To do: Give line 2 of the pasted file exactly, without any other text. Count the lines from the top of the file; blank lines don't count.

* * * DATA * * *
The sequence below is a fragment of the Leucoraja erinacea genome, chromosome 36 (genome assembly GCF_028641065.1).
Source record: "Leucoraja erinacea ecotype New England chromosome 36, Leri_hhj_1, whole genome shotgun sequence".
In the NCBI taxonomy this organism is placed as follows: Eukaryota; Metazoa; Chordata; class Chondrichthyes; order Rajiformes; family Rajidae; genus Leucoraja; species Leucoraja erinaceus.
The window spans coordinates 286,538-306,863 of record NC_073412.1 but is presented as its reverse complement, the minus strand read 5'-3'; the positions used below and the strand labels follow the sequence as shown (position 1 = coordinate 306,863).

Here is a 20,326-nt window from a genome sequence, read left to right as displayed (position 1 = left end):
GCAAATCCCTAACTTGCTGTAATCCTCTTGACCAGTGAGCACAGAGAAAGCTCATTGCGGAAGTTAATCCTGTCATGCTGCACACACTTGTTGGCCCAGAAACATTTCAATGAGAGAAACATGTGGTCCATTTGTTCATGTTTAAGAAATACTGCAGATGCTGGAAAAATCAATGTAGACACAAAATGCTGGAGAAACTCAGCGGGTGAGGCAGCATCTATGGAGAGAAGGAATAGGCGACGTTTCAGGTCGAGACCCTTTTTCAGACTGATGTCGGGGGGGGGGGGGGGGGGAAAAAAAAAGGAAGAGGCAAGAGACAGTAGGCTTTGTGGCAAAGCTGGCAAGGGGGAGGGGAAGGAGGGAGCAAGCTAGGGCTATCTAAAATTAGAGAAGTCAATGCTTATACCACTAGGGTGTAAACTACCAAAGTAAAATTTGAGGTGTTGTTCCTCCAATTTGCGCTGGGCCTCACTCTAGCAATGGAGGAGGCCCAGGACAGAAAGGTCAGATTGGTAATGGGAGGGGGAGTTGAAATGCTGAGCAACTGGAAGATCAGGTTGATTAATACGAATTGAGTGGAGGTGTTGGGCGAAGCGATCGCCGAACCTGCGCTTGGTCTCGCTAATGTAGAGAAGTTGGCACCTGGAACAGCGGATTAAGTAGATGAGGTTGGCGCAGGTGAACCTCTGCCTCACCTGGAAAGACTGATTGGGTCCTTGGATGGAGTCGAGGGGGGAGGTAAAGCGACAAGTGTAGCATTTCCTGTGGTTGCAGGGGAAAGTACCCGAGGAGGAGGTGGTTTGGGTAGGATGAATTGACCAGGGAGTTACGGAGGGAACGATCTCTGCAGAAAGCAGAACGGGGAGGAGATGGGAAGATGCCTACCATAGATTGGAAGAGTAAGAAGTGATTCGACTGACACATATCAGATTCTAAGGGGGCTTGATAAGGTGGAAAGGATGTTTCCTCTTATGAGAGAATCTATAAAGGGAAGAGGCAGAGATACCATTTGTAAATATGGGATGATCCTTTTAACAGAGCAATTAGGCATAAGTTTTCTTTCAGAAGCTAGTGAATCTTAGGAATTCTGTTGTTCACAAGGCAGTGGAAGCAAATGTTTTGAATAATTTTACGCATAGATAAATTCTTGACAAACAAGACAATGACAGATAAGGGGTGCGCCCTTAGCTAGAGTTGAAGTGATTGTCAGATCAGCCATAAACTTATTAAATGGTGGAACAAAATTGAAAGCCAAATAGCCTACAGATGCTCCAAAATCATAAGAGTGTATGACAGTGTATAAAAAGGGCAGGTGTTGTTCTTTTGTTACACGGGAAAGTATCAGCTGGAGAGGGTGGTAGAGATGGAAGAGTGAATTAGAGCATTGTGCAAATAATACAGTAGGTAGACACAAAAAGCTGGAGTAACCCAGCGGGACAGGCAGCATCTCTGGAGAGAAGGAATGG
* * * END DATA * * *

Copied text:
Source record: "Leucoraja erinacea ecotype New England chromosome 36, Leri_hhj_1, whole genome shotgun sequence".